It was an odd request for almost all knights prefered the rock-solid protection of a classic, full plate armor, but Sir Wobblington had not listened to Jack´s proposals and insisted on having forged a light, flexible kind of armor. Later he explained that he had not seeked a battle-worthy hunk of steel, but rather something that was easy and comfortable to wear thorough the day, for he feared that he might be attacked by the assassins of a political opponent, or even worse, by a member of the Shrazière, a dubious clan of warriors that only lived for the glory of battle. Of course Sir Wobblington completely ignored that said clan had his territory about 40 days of ride in the west and had remained relatively calm in the last century. However, Jack did not reject the request, for he had never forged a lorica and gladly took the chance of improving his craftsmanship.
After hammering the iron strap into an u-shape, he took it off the anvil and quenched the hissing iron in a barrel of oil to increase its hardness. While waiting for the gleaming-hot metal to cool down, he proudly looked at a pile of metal in a small wooden box under his workbench.
To the common man it might have looked like an assortment of leftovers, spare parts and flawed pieces of steel, but he knew that it represented his dream. It was his own, personal, customized armor. Every piece of experience he had gained in the last eight years, he had used to improve it. It had evolved from the most crude iron shell to something a noble would not dare to reject. He had reforged it several times, but the basic material had been the same for eight years, although it had been modified beyond reckognition.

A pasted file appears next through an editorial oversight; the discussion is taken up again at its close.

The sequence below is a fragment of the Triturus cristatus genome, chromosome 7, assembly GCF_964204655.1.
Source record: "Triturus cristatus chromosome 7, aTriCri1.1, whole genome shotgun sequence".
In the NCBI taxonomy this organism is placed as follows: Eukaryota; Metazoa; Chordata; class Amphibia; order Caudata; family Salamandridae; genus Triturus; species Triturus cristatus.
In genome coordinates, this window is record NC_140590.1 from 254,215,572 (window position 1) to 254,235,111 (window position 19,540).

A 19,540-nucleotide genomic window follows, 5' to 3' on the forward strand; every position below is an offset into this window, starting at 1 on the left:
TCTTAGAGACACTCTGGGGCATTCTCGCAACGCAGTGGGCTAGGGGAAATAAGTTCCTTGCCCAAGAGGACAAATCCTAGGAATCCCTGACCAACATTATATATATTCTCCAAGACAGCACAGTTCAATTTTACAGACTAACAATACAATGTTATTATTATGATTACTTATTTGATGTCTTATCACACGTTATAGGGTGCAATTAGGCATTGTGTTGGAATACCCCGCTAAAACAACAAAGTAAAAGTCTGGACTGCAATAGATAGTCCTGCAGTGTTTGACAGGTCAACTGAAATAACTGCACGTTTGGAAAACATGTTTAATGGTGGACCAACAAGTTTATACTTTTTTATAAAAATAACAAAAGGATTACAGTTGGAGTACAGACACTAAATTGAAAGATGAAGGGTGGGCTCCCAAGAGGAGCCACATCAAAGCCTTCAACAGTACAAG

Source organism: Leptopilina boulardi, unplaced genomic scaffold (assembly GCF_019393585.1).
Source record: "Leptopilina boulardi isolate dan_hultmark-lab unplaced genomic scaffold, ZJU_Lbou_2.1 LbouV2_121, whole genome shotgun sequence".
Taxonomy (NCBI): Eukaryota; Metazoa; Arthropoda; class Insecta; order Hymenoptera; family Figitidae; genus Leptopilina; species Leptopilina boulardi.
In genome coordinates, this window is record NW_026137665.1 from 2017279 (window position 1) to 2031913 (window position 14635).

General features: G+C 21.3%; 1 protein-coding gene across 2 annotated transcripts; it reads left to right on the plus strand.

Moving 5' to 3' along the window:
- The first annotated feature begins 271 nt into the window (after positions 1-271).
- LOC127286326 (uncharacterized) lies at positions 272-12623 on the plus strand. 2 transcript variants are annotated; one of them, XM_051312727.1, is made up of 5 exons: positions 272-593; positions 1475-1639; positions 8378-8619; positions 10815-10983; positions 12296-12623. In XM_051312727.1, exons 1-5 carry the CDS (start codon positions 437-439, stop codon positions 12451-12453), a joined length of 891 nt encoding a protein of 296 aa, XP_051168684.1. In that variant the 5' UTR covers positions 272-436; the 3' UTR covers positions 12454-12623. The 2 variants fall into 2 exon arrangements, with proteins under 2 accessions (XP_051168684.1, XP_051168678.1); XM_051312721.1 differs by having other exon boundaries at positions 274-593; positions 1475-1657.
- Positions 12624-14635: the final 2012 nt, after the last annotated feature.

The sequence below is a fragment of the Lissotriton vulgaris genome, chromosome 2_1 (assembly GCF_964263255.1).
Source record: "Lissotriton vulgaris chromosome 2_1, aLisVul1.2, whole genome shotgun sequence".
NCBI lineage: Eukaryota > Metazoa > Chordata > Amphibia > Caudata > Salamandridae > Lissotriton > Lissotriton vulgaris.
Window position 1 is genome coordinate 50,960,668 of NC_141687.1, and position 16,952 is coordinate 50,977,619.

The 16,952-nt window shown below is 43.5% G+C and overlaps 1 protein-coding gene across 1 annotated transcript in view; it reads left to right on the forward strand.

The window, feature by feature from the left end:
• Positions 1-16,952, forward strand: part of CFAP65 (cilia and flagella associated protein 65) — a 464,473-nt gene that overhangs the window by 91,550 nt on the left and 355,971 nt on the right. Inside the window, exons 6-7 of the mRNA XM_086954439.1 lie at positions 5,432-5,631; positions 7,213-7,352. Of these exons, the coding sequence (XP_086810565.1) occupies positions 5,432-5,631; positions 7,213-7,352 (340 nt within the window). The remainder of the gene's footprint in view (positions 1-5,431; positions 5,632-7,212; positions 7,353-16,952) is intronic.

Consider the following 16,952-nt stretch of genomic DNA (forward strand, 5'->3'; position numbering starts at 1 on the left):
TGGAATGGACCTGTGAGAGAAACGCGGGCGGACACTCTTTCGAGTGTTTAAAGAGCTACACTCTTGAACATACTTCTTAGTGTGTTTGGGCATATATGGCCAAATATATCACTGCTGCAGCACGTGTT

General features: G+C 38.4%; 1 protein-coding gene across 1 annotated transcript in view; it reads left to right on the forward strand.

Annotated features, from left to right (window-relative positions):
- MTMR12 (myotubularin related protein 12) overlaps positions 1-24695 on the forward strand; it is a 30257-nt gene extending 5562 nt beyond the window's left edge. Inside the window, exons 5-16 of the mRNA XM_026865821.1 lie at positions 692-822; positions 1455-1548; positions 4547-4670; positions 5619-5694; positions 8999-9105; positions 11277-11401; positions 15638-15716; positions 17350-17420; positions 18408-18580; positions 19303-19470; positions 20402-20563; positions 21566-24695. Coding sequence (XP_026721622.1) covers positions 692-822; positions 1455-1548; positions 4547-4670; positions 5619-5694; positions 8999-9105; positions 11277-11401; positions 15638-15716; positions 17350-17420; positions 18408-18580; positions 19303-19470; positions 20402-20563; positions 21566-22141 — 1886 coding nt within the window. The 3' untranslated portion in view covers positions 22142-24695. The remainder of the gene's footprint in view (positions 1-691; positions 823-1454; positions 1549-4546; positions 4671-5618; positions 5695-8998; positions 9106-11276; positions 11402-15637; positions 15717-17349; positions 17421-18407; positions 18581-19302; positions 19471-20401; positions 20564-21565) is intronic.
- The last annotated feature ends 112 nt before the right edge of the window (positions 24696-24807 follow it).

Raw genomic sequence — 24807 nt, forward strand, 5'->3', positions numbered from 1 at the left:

The first improvement was done by adding carbon and heat-treating the peaces to a higher hardness. After that, he reforged the whole set in conformity with a method he had learned from reading a book from the far east which explained that one should take an ingot of soft steel, drive a bar of hard steel into it and fold said fusion as often as desired. The result was a steel of an impressive combination of hardness and flexibility, which he used as base material of his personal armor. On top of that, he forged a layer of well-hardened steel. If a blade clashed onto this combination, it would probably just bounce off the hard outer shell without leaving a mark. Even if it would be shattered by a tremendous amount of force, the second layer of rather soft, flexible steel would keep it from breaking apart. The result would not be quite as beautiful, but still perfectly serviceable.
Now there were some disadvantages with this kind of armor, namely the added weight and increased cost of the materials, but Jack was the only blacksmith and armorsmith within a range of at least four days of travel and business went well. The wealthier people around usually carried a set of bracers with them, for the local robbers prefered to use falchions, and those clumsy blades could quickly inflict wicked wounds even through leather armor, but be stopped with ease with a good bracer and even a small amount of training. Lost in his thoughts, Jack suddenly jumped up and cursed.
He had left the iron lorica strap for too long in the oil barrel and now it was way too soft to serve as a piece of armor. Angrily throwing it next to the dirk, he decided that he had done his work for today and stormed off to prepare for the night.